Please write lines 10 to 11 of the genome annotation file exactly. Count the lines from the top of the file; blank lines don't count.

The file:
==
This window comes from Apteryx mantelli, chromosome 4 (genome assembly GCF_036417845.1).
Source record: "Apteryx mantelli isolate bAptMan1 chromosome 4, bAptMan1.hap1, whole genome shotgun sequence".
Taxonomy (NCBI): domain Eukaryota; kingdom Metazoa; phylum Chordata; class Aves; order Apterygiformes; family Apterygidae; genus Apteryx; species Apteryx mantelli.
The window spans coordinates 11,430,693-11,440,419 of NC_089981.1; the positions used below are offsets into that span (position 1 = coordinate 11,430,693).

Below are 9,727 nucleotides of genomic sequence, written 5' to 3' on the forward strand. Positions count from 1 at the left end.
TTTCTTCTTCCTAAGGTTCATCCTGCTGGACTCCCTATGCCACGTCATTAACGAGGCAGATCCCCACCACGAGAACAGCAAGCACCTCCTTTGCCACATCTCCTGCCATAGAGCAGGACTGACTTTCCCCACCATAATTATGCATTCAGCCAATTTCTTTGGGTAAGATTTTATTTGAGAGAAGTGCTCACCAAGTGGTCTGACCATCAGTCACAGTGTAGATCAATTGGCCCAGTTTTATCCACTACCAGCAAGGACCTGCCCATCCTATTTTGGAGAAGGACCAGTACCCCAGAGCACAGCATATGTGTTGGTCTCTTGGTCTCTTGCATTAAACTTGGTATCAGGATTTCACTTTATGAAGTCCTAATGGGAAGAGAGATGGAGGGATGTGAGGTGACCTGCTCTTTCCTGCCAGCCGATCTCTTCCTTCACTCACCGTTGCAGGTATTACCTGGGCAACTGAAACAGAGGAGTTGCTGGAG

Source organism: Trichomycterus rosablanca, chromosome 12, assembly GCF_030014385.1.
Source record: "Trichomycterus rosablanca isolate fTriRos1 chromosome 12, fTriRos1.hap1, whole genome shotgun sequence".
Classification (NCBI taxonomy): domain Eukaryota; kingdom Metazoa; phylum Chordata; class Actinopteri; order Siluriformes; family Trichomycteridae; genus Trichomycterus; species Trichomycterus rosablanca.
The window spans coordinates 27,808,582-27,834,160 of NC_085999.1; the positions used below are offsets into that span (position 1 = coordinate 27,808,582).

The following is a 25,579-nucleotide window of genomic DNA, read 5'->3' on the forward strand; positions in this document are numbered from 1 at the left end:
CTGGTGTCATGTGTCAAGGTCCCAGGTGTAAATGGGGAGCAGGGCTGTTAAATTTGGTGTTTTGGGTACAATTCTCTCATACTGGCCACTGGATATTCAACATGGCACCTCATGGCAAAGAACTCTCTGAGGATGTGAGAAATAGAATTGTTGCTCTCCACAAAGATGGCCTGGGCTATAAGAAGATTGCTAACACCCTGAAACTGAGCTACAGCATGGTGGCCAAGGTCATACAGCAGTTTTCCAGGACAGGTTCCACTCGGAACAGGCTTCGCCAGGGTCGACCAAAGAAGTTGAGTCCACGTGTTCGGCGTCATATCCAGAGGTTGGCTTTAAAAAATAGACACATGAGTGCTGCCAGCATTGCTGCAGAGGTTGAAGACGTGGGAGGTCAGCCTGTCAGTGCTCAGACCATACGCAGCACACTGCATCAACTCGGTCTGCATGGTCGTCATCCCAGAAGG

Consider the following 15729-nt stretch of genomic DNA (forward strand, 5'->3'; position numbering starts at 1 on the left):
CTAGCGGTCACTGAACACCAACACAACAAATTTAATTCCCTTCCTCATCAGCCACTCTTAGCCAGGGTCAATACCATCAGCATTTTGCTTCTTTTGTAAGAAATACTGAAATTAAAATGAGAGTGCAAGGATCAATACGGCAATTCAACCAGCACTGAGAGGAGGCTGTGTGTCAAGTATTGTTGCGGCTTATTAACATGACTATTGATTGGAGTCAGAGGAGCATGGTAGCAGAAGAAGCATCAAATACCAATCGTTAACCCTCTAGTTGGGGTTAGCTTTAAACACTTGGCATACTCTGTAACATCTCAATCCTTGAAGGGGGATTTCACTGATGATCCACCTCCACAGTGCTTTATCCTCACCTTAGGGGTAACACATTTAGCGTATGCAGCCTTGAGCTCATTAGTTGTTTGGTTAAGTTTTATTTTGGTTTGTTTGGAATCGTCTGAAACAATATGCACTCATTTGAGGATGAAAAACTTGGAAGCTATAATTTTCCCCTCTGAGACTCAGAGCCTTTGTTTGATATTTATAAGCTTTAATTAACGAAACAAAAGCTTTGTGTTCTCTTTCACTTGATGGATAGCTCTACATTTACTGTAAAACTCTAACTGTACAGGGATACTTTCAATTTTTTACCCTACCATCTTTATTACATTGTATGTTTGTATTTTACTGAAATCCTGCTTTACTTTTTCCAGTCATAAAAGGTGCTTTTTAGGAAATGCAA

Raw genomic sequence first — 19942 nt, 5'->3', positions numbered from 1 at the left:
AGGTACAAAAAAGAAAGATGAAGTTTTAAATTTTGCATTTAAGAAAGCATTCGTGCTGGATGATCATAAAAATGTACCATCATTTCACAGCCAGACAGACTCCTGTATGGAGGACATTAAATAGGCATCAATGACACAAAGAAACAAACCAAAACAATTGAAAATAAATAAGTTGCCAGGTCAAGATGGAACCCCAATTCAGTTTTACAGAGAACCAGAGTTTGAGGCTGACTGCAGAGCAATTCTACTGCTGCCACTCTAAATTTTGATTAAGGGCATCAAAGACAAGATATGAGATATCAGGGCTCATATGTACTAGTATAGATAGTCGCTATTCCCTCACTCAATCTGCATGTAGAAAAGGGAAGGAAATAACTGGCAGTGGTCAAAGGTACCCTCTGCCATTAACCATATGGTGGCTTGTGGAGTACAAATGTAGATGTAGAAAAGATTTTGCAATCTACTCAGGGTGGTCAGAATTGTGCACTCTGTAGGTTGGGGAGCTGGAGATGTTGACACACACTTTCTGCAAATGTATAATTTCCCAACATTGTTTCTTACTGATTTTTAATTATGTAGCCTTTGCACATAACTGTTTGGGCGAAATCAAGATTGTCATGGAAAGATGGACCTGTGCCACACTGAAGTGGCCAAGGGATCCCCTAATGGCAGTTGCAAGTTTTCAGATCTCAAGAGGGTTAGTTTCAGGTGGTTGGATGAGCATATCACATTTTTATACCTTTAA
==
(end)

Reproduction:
The window spans coordinates 27,808,582-27,834,160 of NC_085999.1; the positions used below are offsets into that span (position 1 = coordinate 27,808,582).

The following is a 25,579-nucleotide window of genomic DNA, read 5'->3' on the forward strand; positions in this document are numbered from 1 at the left end: